"We do not expect a significant renewed widening of India's current account deficit (CAD). Our assumption that commodity prices will remain low in 2016 and 2017 supports this view, while FDI inflows are likely to climb in response to government measures," it said.

In a report it said that India's external financing needs have diminished significantly over the last three years.

It said low commodity prices will keep imports in check and gradual pick up in domestic demand could push up import volumes.

"With commodity prices – particularly oil – likely to remain depressed, we do not expect a marked renewed widening of India's trade deficit," Moody's said.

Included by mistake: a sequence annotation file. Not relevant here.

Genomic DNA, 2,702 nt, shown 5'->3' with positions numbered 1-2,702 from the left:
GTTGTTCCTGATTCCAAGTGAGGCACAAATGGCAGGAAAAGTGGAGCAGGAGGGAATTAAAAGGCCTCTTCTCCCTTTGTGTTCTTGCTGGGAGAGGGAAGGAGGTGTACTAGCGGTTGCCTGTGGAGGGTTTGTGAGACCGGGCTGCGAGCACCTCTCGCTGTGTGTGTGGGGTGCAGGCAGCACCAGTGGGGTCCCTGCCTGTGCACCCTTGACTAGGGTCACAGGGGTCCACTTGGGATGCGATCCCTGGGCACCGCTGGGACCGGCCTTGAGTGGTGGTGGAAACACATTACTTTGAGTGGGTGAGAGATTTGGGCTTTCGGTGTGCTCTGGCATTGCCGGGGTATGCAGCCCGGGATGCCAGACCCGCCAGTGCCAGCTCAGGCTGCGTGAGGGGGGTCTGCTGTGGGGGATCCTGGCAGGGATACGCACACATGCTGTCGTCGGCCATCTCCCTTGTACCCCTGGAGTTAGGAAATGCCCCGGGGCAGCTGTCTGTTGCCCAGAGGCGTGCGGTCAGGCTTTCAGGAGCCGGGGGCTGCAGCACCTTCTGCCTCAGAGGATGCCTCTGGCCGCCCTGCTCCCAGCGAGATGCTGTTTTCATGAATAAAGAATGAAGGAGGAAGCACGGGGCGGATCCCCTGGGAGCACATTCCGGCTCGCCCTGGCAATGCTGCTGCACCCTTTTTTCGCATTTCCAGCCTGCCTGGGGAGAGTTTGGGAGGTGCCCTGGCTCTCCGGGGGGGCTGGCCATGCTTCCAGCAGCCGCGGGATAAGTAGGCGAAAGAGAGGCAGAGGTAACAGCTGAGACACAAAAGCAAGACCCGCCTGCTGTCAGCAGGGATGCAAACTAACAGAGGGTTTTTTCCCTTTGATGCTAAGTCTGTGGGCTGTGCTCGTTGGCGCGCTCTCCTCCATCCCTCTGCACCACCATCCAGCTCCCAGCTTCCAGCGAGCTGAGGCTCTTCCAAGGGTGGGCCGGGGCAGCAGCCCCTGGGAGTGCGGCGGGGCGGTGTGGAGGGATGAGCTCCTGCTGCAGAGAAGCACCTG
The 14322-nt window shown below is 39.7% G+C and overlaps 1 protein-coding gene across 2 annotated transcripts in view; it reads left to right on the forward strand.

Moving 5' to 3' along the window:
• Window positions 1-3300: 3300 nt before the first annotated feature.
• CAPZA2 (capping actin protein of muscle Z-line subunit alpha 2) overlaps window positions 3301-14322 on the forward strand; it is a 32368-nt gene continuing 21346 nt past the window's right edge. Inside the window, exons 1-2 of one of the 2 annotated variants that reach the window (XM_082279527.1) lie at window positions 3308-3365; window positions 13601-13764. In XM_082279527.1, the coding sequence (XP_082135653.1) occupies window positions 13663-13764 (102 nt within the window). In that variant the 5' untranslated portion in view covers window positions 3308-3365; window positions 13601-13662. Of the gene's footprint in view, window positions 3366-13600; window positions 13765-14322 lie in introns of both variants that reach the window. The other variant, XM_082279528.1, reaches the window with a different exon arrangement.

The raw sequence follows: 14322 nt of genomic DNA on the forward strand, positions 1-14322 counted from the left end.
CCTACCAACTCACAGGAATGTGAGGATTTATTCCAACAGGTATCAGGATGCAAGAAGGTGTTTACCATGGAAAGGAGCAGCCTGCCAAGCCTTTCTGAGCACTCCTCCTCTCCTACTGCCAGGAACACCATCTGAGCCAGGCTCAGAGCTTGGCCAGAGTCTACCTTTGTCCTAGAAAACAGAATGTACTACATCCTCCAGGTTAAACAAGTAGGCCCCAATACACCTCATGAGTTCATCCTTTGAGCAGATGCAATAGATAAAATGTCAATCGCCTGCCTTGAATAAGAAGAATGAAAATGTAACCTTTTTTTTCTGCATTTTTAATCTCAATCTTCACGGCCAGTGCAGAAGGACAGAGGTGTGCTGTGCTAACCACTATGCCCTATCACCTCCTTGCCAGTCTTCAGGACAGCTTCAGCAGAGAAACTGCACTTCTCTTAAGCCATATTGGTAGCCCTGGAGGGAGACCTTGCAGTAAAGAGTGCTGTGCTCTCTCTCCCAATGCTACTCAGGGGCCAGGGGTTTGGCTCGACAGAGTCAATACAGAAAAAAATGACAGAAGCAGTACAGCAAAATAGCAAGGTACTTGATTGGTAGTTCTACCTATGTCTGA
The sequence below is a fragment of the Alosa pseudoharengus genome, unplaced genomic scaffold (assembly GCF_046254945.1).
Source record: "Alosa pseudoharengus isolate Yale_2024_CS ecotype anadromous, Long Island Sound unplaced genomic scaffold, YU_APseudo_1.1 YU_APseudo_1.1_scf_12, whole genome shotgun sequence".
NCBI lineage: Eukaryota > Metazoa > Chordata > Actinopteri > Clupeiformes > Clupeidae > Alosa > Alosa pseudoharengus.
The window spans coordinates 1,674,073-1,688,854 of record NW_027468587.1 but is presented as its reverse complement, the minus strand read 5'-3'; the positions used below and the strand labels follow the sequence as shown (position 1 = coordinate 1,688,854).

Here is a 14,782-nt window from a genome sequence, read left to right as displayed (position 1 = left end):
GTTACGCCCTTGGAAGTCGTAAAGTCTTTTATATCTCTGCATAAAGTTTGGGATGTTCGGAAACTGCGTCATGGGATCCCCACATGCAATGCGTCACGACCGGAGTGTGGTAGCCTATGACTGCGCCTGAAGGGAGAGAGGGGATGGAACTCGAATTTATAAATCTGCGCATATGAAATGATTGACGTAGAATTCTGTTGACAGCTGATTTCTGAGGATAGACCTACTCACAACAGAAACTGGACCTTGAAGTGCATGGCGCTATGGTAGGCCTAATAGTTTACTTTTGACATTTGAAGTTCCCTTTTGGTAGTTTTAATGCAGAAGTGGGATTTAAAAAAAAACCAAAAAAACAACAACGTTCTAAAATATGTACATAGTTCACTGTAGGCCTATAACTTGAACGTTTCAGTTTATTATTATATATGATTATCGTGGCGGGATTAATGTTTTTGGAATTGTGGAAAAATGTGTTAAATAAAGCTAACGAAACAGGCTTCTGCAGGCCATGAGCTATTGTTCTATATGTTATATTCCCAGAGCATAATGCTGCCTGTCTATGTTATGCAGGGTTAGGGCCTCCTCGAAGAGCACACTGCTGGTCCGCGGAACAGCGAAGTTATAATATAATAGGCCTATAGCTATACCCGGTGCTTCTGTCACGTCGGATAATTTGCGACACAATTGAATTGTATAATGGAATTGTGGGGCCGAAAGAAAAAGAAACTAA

A lower energy import bill and policies to curb gold demand are contributing to keeping the trade deficit at relatively low levels. The announcement in the Budget of an excise tax on gold is likely to dampen overall gold imports, it said.

Rising FDI will continue to cover CAD. Net FDI inflows hit an all-time high in January 2016, at USD 3.0 billion, more than financing the CAD for the first time since 2004, it added.

Moody's further said, "We expect FDI inflows to continue to rise. It provides a stable source of financing that will help to mitigate India's external financing risks."

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